- Exercising: I’m not obsessive about fitness, but it was a mighty powerful tool that I used during my healing process. Aside from the physical effects (the release of endorphins that lifted my mood), the repetition of certain physical movements provided me with a rhythmic experience that required that I focus on the present moment and temporarily suspend my emotions. Exercise literally took my mind off of my problems, giving me some much needed relief.
- Fine dining/wine tasting: I’ve already shown my love and appreciation of good food and wine on this blog numerous times. However, I’ve never mentioned how much I employed these sensory pleasures during my healing phase. I learned about different cuisines and prepared 4 and 5 course meals at home. The discipline, effort and precision involved with designing and preparing elaborate meals was a satisfying creative effort. And trying new wines, while learning to hone in on the elements that I enjoy most, enhanced my dining experience. You have to be careful with this one: restraint and knowing your personal limits are key.
Those are the hobbies that I used to help cope and heal from my pain. I hope that these may be helpful for lifting your spirits during the low times. Take care, and enjoy your weekend!
A recent trip to Trader Joe’s ended up with me browsing the wine section and being floored by the super-affordable wines. So many options were less than $5! So I had to ask myself, do I, the wine lover, give inexpensive wines the thumbs up?
I bought 6 bottles for less than $5 a piece. I’m not a wine “snob” but I prefer wine that costs a bit more because they tend to taste better. But I’m curious about the overall qualities of the wine that I purchased. So here I am: trying some new wines and figuring out whether the flavor and quality far exceeds the cost. I’ve tried one so far, and I’ll be trying a new bottle every few days or so. When I’ve finished trying them all, I’ll come back and give a review.
(here’s a review of one of the wines on my Instagram account)
Do you all have any favorite inexpensive wines? Let me know in the comments below!
April is such a bittersweet month for me. It’s when spring really starts to kick into gear, and my allergies get assaulted to the nth degree. It’s also still cold and rainy enough to make quite a few days less than ideal.
However, there is a lot to love about April. For starters, it isn’t as cold as the winter months! And, it signals the beginning of festival season in Richmond and DC. And there’s nothing I love more than to be able to pick and choose the festivals that I want to attend!
There are so many festivals that have caught my eye: I’m having a hard time picking a few to mention here. But, as best I can, here are some of the events I look forward to attending during the first two months of this festival season:
Richmond French Food Festival – Food, wine, music, and supporting a good cause: the French Food Festival has to be one of my favorite hometown events to attend. I went several years ago and enjoyed the dishes, the can-can dancers, and the vendors offering all sorts of delightful objets d’art. This one will be a lot of fun!
Strawberry and Wine Festival – this festival combines two of my favorite things: wine and strawberries! It’s wholesome fun for the entire family, with treats, music and activities for all. This year will be my first time going, and I’m really excited to experience this festival!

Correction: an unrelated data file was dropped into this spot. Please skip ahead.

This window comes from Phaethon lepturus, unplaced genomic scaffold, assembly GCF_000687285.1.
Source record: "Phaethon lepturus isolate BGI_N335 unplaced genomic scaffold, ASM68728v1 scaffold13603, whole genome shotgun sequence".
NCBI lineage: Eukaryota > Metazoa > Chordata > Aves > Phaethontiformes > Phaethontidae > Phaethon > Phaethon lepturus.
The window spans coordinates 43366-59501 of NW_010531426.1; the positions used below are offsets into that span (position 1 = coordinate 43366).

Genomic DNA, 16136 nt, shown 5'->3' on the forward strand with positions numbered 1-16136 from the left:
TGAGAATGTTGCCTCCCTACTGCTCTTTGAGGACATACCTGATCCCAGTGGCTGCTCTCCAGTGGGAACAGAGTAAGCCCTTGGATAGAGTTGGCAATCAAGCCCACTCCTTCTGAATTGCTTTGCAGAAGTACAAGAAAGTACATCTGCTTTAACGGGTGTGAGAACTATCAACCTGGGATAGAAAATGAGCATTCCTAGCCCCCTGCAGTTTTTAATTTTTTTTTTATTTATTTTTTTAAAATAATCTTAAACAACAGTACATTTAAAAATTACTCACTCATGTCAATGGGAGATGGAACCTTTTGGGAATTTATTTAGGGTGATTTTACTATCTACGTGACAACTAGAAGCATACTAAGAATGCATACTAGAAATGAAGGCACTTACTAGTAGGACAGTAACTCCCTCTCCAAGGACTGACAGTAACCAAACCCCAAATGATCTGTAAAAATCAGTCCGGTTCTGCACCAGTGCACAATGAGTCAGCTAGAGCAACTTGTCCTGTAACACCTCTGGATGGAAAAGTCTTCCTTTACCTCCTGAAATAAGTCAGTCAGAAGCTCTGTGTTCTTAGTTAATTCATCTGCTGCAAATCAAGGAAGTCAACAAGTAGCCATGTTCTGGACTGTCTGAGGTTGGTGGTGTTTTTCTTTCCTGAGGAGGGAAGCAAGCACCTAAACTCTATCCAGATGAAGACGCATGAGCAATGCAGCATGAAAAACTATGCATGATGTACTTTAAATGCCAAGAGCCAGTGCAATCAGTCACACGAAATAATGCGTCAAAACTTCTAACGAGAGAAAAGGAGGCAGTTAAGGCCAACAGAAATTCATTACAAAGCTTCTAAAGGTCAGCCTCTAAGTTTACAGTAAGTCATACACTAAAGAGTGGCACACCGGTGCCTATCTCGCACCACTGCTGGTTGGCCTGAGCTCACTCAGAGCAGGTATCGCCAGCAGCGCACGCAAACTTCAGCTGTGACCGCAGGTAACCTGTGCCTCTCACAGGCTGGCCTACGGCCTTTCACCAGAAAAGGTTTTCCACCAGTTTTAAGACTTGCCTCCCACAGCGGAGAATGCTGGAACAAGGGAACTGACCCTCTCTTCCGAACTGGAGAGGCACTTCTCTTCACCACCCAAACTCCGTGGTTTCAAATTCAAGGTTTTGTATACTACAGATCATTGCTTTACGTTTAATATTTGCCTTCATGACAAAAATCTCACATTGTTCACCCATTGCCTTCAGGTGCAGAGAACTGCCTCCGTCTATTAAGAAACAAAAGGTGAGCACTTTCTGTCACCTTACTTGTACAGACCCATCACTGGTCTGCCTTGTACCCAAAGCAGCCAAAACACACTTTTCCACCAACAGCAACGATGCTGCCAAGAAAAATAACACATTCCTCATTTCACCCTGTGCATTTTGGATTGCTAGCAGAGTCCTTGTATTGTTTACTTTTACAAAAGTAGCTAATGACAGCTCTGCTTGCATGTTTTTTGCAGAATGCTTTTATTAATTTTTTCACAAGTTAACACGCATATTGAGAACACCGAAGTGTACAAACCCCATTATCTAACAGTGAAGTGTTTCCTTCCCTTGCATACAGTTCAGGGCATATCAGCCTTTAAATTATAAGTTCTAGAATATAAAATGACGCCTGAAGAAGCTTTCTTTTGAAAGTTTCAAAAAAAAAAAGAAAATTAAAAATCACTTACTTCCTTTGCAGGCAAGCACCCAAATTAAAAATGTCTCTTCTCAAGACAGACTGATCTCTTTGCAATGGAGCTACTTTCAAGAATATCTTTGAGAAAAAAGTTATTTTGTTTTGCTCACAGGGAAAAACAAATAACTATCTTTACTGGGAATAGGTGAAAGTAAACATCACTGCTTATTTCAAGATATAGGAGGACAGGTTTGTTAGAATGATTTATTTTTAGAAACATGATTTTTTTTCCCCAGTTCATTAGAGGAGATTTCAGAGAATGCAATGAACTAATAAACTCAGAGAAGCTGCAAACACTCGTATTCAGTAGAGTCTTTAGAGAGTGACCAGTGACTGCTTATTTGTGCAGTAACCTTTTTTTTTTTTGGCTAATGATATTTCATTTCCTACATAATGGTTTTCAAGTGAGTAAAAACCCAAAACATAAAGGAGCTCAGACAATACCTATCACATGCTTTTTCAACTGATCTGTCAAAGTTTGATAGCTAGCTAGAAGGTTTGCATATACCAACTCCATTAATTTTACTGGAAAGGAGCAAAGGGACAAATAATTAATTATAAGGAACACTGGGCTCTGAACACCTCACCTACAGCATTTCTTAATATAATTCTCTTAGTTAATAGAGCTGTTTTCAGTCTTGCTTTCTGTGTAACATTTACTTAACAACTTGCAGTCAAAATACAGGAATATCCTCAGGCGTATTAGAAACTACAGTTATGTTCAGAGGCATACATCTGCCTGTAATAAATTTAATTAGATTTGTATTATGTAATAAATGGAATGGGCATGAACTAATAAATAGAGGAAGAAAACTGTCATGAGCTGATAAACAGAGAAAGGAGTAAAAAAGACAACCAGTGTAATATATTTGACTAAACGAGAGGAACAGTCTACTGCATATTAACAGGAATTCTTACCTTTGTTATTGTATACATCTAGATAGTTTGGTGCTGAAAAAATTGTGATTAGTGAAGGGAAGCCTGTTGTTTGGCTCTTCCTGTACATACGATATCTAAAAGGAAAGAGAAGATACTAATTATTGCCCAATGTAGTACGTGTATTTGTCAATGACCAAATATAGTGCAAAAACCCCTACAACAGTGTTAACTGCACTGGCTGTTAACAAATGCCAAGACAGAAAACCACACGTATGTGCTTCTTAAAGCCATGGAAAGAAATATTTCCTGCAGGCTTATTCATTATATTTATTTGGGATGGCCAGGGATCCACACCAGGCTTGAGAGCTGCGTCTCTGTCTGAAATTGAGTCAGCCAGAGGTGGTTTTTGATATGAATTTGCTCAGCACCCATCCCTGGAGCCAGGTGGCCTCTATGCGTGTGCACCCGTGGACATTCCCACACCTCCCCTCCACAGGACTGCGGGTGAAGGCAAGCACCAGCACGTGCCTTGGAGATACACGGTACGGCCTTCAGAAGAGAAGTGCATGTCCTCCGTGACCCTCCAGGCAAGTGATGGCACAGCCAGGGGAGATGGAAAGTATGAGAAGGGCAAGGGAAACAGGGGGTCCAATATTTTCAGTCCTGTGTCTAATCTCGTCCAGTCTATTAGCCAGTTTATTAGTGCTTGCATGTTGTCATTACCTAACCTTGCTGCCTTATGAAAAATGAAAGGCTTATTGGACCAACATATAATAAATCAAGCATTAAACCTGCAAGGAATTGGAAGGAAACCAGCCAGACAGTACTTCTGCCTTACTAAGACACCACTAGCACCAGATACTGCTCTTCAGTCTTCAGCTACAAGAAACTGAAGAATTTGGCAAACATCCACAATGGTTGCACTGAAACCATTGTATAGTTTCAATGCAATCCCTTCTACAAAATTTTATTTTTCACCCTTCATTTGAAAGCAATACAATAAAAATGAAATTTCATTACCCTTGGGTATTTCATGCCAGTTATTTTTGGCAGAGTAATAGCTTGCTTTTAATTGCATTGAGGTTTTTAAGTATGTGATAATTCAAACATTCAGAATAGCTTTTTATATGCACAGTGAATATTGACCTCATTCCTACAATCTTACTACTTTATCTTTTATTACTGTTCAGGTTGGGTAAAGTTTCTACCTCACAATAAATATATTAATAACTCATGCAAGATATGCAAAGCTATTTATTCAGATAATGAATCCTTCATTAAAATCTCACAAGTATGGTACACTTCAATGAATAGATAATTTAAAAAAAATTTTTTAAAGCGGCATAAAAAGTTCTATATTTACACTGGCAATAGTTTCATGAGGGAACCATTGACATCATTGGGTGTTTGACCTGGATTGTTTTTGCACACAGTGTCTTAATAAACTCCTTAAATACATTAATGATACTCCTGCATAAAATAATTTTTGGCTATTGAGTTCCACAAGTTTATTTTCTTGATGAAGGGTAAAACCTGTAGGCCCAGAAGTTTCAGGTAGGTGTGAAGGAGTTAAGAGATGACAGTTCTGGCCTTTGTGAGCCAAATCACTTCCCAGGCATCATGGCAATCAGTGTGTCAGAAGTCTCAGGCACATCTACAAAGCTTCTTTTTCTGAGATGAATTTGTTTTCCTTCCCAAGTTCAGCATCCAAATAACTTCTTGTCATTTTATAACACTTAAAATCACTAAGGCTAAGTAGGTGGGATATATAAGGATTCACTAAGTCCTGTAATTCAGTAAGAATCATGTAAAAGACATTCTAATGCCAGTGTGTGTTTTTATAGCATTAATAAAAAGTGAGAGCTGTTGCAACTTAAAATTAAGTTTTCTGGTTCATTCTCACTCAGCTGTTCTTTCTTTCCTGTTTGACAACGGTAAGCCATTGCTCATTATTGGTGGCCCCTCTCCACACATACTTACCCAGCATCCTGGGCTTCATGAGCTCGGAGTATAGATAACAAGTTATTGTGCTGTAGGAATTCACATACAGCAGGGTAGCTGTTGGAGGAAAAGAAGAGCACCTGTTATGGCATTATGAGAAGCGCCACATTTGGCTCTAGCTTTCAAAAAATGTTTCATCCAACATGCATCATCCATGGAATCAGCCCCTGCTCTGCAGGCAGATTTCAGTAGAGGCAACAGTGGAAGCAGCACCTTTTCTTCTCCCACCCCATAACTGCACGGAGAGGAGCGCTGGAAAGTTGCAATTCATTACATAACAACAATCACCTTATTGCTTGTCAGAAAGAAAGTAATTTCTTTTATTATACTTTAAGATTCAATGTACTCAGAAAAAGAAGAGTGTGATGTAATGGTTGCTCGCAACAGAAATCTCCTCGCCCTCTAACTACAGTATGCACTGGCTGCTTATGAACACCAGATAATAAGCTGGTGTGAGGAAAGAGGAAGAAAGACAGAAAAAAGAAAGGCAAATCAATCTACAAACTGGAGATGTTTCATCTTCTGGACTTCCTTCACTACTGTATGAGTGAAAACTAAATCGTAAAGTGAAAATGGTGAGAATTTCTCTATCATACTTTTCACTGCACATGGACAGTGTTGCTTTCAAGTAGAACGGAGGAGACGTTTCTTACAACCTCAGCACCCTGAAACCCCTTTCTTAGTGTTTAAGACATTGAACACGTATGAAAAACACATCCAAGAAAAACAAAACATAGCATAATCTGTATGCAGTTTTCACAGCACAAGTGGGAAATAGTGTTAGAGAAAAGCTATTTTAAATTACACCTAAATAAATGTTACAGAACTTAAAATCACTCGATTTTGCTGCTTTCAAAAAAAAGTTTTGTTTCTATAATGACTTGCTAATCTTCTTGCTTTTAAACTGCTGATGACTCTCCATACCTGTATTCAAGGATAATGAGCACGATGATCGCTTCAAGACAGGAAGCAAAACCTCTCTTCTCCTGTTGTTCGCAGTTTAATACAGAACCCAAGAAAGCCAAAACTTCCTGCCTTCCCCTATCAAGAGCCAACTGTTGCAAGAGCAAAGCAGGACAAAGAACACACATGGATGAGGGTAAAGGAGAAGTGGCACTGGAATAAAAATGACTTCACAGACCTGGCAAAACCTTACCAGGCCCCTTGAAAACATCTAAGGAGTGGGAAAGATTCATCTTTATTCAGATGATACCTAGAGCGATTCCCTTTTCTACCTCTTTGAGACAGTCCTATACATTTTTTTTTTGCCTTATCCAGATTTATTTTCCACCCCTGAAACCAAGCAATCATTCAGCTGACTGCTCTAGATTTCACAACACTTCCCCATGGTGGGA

Passport DC – various embassies in Washington, DC open their doors for a once-a-year event that allows visitors to tour the embassy offices and ambassador residences. I wrote about my visit to the Haitian embassy during Passport DC last year. Visitors can talk to embassy staff and get to experience a slice of the countries participating. This free event draws a lot of people, but if you are willing to brave the crowds, you will be rewarded!
Do you have any festivals that you love to attend? Let me know in the comments below: I’d love to hear about them!
Sotheby’s London is starting 2018 off with a bang! Their first wine sale of the year will feature nearly 400 bottles of rare and fine wines. The auction house has titled this sale, “A Great Collection From a Secret Grotto from a Northern European Connoisseur“. With a title like that, who wouldn’t want to participate?
Serena Sutcliffe, MW, describes this enchanting collection as follows (you can read more of her thoughts in the catalogue for this incredible sale):
“In the dark days of winter, it takes a treasure trove of truly joyous wines
to bring a smile to the face – and this is just looking at them rather than
drinking them. Contemplation of mouth-wateringly beautiful bottles brings
immediate memories, as well as hopes of meeting these wines again, which
is more than possible for you, the wine-loving client. You literally can smell
them and taste them when you see them in the cellar, or on the written page
– they come to life in all their dimension and diversity. This is a collection
that displays some of the greatest wine-making talent of our days which,
on reflection, might well be on unrivalled top form in the last few decades.
These years have shown a glittering balance of technical know-how with
enormous human skill, driven to its peak by pride in the profession and
critical competition. It is the consumer who has benefited.
Above all, this collection puts the greatest vinous gems of France under
the spotlight. It is clear that the wines were chosen by someone with
remarkable gastronomic and wine knowledge.”